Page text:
This annual event is traditionally held on the last Saturday of the outdoor market in December.


Layer up and dig out those boot warmers– whether you love or hate the cold weather, the International Rutabaga Curling Championship is a can’t-miss event for locals and visitors alike.

Scheduled for the last outdoor Saturday Farmers Market of the year, the sport is the culmination of the season and, some might say, an emotional preparation for the winter to come. Open to all, competitors are split into two age groups– the junior “turnip toss” was introduced in recent years to keep kids from totally schooling adult competitors in the main rutabaga curling event.

Ithaca Farmers Market December Hours (Steamboat Landing Pavilion): Saturdays, 10am-2pm

Children getting ready to curl a rutabagaShow up before noon to register, get your rutabaga, and have adequate time to carve it into your ideal shape. A few practice tosses are encouraged but not required. Finally, at high noon, registered competitors are split into heats and the festivities begin with the arrival of the torch and the parade of athletes. The sport itself is simple– contrary to traditional ice-based curling, athletes stay behind the start line and toss their numbered vegetable down a long chute, which opens into a bullseye target area. At the end of each heat, the vegetables closest to the center of the bulls-eye advance to the championship round.


1998 was the first “official” International Rutabaga Curling Championship. However, as rumor has it, there were two years of secret sporting in 1996 and 1997, with vendors celebrating the end of the season by hurling their frozen wares down the market floor, tossing everything from potatoes to cinnamon rolls and cabbages to frozen chickens. Since then, the rules have been codified by commissioners, referees introduced to the games, and ceremonial traditions birthed– for example, the games now open with the arrival of the torch bearing the eternal rutabaga flame by a runner all the way from Mt. Cruciferous.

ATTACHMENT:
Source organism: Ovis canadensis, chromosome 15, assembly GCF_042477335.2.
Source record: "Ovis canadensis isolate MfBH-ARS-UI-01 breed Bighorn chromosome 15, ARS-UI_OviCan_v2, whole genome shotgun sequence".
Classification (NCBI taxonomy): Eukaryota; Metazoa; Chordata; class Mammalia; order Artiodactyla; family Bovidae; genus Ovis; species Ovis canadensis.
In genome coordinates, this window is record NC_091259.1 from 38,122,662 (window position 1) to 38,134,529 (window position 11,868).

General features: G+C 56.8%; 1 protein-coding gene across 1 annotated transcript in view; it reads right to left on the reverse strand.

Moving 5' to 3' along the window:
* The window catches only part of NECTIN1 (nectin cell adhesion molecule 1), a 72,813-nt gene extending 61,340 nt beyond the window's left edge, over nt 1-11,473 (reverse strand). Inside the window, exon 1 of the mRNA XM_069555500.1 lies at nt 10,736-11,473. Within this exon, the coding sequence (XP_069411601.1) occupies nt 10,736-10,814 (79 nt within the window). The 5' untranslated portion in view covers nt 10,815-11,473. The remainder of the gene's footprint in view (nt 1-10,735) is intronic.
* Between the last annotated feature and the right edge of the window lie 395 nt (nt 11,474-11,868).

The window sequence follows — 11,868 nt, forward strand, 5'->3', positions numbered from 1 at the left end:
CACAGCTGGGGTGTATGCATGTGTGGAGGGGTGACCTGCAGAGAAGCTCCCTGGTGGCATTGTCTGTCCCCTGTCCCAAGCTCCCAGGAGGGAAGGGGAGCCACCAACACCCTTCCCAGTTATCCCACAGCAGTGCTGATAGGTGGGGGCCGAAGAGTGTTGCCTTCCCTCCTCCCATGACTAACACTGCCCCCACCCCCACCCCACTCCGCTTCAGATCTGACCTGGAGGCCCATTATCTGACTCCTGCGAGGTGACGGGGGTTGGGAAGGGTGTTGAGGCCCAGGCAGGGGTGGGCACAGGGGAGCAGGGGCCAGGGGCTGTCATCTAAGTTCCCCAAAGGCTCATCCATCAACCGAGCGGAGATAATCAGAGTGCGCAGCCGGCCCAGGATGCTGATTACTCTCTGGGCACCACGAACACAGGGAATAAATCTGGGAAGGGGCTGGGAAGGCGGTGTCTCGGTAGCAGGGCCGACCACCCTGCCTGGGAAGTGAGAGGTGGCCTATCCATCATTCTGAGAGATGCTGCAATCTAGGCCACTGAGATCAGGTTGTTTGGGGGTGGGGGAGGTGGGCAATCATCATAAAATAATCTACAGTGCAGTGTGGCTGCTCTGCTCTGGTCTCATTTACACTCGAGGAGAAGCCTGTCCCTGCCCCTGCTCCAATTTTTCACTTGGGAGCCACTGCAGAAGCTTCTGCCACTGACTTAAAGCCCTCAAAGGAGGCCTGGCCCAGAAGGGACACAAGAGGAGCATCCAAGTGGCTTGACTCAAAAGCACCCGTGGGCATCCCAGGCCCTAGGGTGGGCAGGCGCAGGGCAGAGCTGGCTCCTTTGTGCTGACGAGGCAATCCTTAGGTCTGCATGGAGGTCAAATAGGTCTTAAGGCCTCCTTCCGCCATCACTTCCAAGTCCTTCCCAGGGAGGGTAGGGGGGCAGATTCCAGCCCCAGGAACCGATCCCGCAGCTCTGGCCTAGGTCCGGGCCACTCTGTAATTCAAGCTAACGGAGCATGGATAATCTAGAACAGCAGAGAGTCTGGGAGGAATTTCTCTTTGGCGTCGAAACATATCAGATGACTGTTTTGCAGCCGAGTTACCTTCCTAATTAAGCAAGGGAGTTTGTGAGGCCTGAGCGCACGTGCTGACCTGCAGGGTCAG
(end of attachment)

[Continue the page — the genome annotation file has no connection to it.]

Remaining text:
The official rutabaga choir and accompanying brass instrumentalists open the afternoon with a the Hallelujah Chorus… but with some slight modifications (interestingly, “Hallelujah” and “Rutabaga” have the same number of syllables). As the only (known) Rutabaga Curl in the world, this is truly an opportunity for amateur athletes to compete at a sport on an international level. The event has found its spot as a celebration of the season, with Ithaca mayor occasionally presiding and Cornell Ph.D candidates skipping their December graduation ceremonies to participate.


Luke Jones, an international competitor hailing from the UK, made it to the pedestal in the 2016 Rutabaga Curling Championship and competed for the second time in 2017, earning a spot in the finals. “The Rutabaga Curl is the manifestation of all the things I love about Ithaca; a totally unique competition that is done every year out of fun, love, and happiness, he says. But that doesn’t mean it shouldn’t be taken seriously. Preparation is crucial. “Athletes must prepare by sending positive vibes to the Gods of Rutabagas. First-time spectators cannot possibly be prepared for this event.” No matter how you choose to prepare emotionally, make sure you bundle up for a comfortable experience.

Ready to participate? Check out registration info on the Rutabaga Curl Facebook event.

Hungry for rutabagas and other delicious winter roots? The Ithaca Farmers Market is open Saturdays, 10:30AM - 2PM in January through March at the indoor location at The Triphammer Marketplace.


Ithaca Farmer's Market December Hours: Saturdays, 10am-2pm. Photos by Allison Usavage,